By Team Reboot
Have you ever popped a blueberry in your mouth before washing it and wondered, “Is it really clean?” Many people only wash their produce if it’s visibly dirty, or only if they remember, or maybe only if it’s conventional produce. Did you know that on average, just from the grocery store alone, up to 20 people may have handled your tomato before you pick it up?
Foodborne illnesses have become a serious issue. Just this past year we saw outbreaks with salmonella linked to cucumbers, a parasite outbreak linked to cilantro, and currently there is an ongoing investigation of alfalfa sprouts. It’s important that we know what to do to protect ourselves and it starts with nothing simpler than cold running water.
The following steps will help to limit the amount of residue and harmful bacteria on your produce:
A scrub brush has been shown to remove slightly more bacteria than just water alone. Use your brush on thick-skinned produce like melons, carrots and potatoes while washing under cold running water. The firm, nylon bristles in the brushes are perfect for scrubbing away microbes and are generally dishwasher safe and easy to handle.
Do I really need to wash my innocent looking organic blueberries? Yes! Even if it’s organic, there is a risk of microbes and harmful germs residing in the crevices, skins, and leaves of your produce. A 2006 study looking at farms in Minnesota and Wisconsin, found E.coli contamination similar in both organic and conventional produce. Researchers found E.coli’s presence was more dependent on the type of produce rather than whether it was organic or conventional (leafy greens being more likely to contain these microbes despite having been grown pesticide-free).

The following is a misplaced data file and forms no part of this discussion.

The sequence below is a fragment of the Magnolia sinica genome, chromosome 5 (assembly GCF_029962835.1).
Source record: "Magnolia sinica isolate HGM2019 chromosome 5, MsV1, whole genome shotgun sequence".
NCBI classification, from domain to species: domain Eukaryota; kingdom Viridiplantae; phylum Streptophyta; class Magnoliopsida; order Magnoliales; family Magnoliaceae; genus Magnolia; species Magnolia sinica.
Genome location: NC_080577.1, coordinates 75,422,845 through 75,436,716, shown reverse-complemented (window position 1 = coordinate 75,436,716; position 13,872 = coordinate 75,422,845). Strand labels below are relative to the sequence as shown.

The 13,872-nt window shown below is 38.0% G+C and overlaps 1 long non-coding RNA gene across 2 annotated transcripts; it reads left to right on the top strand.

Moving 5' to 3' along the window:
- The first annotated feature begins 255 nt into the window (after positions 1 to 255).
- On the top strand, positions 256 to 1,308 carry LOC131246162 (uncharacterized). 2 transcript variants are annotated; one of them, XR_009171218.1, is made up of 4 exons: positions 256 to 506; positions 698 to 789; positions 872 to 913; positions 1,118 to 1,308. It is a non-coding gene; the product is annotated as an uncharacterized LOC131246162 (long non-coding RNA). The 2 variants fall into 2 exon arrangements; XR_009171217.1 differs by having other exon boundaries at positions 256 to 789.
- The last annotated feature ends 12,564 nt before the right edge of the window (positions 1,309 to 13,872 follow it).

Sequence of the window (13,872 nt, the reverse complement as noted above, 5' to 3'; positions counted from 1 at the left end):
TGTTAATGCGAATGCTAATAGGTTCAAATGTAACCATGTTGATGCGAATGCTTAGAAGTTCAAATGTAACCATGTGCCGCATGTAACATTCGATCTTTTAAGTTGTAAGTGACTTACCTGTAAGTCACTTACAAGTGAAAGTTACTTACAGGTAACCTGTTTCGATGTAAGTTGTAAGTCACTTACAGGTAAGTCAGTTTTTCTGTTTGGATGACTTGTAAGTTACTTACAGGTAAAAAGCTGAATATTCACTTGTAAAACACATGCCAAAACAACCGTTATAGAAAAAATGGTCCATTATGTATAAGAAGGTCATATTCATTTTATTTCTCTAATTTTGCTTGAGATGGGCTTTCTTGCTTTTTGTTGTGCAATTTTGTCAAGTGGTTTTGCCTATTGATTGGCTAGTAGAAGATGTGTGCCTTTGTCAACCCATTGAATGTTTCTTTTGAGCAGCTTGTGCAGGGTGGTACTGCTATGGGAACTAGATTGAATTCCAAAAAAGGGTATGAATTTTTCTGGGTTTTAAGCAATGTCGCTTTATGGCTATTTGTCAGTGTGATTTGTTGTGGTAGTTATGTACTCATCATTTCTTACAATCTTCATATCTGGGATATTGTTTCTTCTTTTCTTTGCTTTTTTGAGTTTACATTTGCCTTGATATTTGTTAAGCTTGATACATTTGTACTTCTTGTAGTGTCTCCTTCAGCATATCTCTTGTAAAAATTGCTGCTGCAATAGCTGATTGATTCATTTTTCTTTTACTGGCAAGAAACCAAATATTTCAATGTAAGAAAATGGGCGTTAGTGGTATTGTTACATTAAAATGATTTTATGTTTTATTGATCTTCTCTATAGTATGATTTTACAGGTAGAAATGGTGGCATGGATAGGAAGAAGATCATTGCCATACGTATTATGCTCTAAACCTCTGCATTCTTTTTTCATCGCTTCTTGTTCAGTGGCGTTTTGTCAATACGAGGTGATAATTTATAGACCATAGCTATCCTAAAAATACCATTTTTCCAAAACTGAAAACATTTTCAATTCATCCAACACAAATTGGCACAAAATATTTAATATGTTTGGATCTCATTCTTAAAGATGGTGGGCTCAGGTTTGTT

The bottom line: Both organic and conventional produce need to be thoroughly washed under cold running water.
While commercial washes are highly advertised, research has shown there isn’t a whole lot of benefit over just using plain water. A study at University of Maine, found that water was the same, if not slightly better, at removing microbes. Another study at University of Tennessee, found no significant difference between the veggies washes and plain water.
The bottom line: Stick to cold running water and do a thorough wash, especially for fruits and veggies with tiny crevices like tomatoes and apples.
While the research shows it’s not really necessary, if you want to use a homemade rinse, it won’t hurt. Use a spray bottle with 3 cups water and 1 cup white vinegar. Spray your produce just enough to coat the surface, and then rinse it under tap water before consuming. Use your homemade spray for smooth skinned fruits and veggies like apples, pears, and cucumbers.
Pre-washed bagged lettuce is generally very safe and you don’t need to re-wash it again. If you still prefer to re-wash packaged greens, just be careful to avoid cross-contamination.